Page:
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Association between TV viewing and heart disease mortality: observational study using negative control outcome


Aims Sedentary behaviour (particularly television (TV) viewing) is thought to be a risk factor for cardiovascular disease. We employed a negative control outcome to explore whether the association between TV viewing and heart disease mortality is explained by confounding.

Methods The sample was drawn from the UK Biobank study and comprised 479 658 participants (aged 56.5±8.0 years; 45.7% men) followed up over a mean of 10.4 years. TV viewing was measured from self-report.

Results There were 1437 ischaemic heart disease (IHD) deaths, and 214 accidental deaths (employed as the negative control outcome). TV viewing was related to the following confounding variables: age, smoking, alcohol, diet, obesity, physical inactivity, cardiovascular disease and education. The confounding structures were similar for both outcomes. TV viewing (per hour/d) was associated with IHD (hazard ratio (HR)=1.30, 95% CI, 1.27 to 1.33) and accidental death (HR=1.15, 95% CI, 1.07 to 1.24) in unadjusted models. Associations were attenuated for both outcomes and were considerably converged after adjustment for confounders; IHD (HR=1.09, 95% CI, 1.06 to 1.12) and accidental death (HR=1.06, 95% CI, 0.98 to 1.15).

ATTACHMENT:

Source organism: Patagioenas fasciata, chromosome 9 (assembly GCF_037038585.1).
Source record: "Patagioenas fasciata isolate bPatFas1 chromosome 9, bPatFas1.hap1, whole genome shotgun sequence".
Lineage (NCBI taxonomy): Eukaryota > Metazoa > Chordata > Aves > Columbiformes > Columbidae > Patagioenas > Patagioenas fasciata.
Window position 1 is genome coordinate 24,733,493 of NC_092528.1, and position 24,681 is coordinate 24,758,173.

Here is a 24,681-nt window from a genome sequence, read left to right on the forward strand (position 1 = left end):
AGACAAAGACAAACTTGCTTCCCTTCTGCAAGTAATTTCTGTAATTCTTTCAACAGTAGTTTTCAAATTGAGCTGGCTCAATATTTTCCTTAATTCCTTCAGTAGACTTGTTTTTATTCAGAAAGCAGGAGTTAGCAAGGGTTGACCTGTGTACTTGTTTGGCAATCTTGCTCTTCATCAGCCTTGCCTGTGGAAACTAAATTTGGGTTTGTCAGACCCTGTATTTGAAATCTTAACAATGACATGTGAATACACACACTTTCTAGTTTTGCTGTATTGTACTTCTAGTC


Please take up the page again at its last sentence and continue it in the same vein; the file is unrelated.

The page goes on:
Conclusion The pattern of results for TV with an implausible outcome mirrored that of IHD, suggesting that observed associations between TV and heart disease are likely to be driven by confounding.

  • cardiovascular disease
  • cohort studies
  • epidemiological methods

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